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Marcel Dzama's mosaic No Less Than Everything Comes Together (2021) at the Bedford Avenue subway station. Photo: Marc A. Hermann / Metropolitan Transportation Authority.

‘I Have One Foot in the Subconscious and One In Reality’: As His L-Train Murals Debut, Watch Marcel Drama Explain The Dark Side of His Whimsical Art | Artnet News

New York’s subway system can be a chaotic, stressful place, between the heat (or chill), the crowds, and the general fracas of throngs of people crisscrossing the city together underground. Artist Marcel Dzama, however, is here to take some of the edge off.

As part of a revamp of the L Train, Dzama’s whimsical scenes are part of a new commission by MTA Arts & Design to reinvigorate one of Brooklyn’s busiest transit stations. “In these works it is my intention to bring the sun, the sky, and the moon to the underground,” Dzama the artist said in a statement.

One of the highlights of the subway has always been the art, though sometimes the pleasures of these attractions have remained underground (so to speak). As tourists and residents traverse the boroughs to visit the Met or MoMA, few realize that there are free public art exhibitions lining the tiled walls of the transit system, with figures including Romare Bearden, Roy Lichtenstein, Elizabeth Murray, and Faith Ringgold being among the notable artists commissioned by the MTA.

Marcel Dzama's mosaic No Less Than Everything Comes Together (2021) at the Bedford Avenue subway station. Photo: Marc A. Hermann / Metropolitan Transportation Authority.

Marcel Dzama’s mosaic No Less Than Everything Comes Together (2021) at the Bedford Avenue subway station. Photo: Marc A. Hermann / Metropolitan Transportation Authority.

Dzama’s mosaics are immediately recognizable. They spring from his fantastical world of smiling moons and suns, and hybrid animal-human characters flitting around a fairy tale setting of undulating patterns. The Winnipeg-born artist spoke about the self-described “hoarder tendency” of his art in an exclusive interview with Art21.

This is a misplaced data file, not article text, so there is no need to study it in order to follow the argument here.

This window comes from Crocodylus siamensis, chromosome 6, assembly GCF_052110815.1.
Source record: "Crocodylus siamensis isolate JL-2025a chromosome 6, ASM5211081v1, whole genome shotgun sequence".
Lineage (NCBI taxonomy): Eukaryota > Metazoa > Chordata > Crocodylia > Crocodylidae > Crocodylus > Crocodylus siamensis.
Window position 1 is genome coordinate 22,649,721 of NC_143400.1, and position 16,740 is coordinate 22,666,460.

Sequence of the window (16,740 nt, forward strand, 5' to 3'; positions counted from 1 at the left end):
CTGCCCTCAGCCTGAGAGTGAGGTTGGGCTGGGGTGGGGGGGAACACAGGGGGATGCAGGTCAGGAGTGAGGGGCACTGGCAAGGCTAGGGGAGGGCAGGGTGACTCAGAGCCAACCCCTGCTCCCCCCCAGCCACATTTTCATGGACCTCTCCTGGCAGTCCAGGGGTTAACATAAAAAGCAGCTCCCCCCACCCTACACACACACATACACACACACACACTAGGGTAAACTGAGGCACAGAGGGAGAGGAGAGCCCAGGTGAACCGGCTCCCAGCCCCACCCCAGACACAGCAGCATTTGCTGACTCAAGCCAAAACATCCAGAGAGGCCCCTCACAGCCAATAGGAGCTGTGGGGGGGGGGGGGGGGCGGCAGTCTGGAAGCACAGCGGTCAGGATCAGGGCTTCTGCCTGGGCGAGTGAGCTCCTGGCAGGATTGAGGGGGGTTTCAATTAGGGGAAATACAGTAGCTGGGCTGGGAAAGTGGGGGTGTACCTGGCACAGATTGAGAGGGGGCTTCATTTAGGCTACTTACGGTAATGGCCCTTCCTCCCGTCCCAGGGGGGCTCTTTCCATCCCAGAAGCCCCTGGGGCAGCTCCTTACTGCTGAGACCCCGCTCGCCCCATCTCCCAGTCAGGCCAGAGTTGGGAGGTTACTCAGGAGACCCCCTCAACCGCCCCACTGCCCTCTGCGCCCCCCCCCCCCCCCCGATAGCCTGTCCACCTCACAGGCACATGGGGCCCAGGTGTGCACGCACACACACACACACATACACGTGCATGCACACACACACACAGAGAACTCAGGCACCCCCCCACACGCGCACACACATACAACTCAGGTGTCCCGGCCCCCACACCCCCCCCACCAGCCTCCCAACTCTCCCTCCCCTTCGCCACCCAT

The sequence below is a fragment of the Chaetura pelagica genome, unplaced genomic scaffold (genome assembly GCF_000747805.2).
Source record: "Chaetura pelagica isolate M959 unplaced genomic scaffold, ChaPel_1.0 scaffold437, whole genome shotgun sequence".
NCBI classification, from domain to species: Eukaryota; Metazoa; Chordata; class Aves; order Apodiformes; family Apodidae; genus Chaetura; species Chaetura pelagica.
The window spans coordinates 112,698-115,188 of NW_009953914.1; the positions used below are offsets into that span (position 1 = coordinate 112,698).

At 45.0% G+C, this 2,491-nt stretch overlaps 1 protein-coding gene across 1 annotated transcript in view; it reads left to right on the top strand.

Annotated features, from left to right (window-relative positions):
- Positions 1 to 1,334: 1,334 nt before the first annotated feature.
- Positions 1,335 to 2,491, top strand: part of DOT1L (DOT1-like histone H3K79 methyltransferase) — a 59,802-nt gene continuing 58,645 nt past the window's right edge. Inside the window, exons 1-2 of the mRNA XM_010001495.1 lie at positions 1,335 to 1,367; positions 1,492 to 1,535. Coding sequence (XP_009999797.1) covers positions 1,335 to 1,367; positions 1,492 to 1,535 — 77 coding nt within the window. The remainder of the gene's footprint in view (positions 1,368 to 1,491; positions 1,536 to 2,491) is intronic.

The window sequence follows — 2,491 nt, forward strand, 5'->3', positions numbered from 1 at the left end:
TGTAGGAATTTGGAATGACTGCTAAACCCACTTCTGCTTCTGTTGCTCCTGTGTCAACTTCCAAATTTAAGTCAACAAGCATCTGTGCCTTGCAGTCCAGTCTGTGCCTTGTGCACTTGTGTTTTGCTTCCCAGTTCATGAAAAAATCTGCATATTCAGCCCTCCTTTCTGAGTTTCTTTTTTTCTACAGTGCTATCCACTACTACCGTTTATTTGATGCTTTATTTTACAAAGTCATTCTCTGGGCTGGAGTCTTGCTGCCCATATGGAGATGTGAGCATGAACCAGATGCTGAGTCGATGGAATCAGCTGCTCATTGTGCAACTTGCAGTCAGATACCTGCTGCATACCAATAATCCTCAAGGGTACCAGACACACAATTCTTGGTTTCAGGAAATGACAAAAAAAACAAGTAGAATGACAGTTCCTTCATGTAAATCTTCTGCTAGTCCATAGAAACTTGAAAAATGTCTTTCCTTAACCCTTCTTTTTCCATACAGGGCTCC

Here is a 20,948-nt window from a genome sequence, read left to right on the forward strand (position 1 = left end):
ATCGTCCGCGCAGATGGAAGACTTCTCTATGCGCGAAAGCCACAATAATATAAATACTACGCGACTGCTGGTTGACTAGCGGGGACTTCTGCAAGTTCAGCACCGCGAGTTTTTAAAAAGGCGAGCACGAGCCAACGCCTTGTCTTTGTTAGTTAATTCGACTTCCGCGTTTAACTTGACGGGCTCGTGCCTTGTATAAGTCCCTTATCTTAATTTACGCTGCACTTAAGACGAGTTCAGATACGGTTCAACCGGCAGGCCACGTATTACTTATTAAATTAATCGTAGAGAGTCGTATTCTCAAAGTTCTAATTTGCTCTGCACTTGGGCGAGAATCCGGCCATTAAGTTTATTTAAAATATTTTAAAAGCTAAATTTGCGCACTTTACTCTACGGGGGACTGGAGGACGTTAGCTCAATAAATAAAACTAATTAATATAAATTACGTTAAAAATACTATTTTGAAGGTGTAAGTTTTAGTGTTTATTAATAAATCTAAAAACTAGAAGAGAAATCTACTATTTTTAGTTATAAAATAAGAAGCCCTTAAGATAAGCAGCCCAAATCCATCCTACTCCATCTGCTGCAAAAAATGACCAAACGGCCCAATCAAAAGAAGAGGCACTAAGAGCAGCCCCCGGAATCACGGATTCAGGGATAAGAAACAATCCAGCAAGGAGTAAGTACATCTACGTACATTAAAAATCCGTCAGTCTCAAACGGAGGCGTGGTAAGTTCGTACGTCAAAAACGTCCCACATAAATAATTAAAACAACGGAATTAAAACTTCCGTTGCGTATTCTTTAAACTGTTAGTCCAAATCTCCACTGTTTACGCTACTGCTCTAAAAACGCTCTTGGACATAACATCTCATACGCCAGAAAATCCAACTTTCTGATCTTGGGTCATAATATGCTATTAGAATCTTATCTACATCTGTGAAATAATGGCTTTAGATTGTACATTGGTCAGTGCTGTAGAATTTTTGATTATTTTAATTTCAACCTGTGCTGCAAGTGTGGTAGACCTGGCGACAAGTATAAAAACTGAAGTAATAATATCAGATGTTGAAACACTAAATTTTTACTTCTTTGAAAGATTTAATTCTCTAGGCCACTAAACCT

In the interview, which originally aired in 2018 as part of Art21’s Extended Play series, the artist recounts his childhood, when he began drawing the Universal monsters characters, like Dracula and Frankenstein, incorporating them into scenes of the dark landscape of Canada’s bleak winters.

The most recent incarnation of Dzama’s work remains joyful—but there is still a sinister vein running through the whimsy, sometimes incorporating current events, with digs at Republican politicians and Fox News.

Even some of the more festive details originate in a serious intent: Even as he drew inspiration from the likes of Picabia, Goya, and Duchamp, Dzama began to contort his characters into dancing positions based on old dance magazines. But this was a way, he explains, to bring a sense of control to his imaginary world, to “put some organization to the chaos of this claustrophobia.”

Watch the video, which originally appeared as part of Art21’s Art in the Twenty-First Century series, below. Marcel Dzama’s mosaic, 

Art in the Twenty-First CenturyNew York Close UpExtended Play


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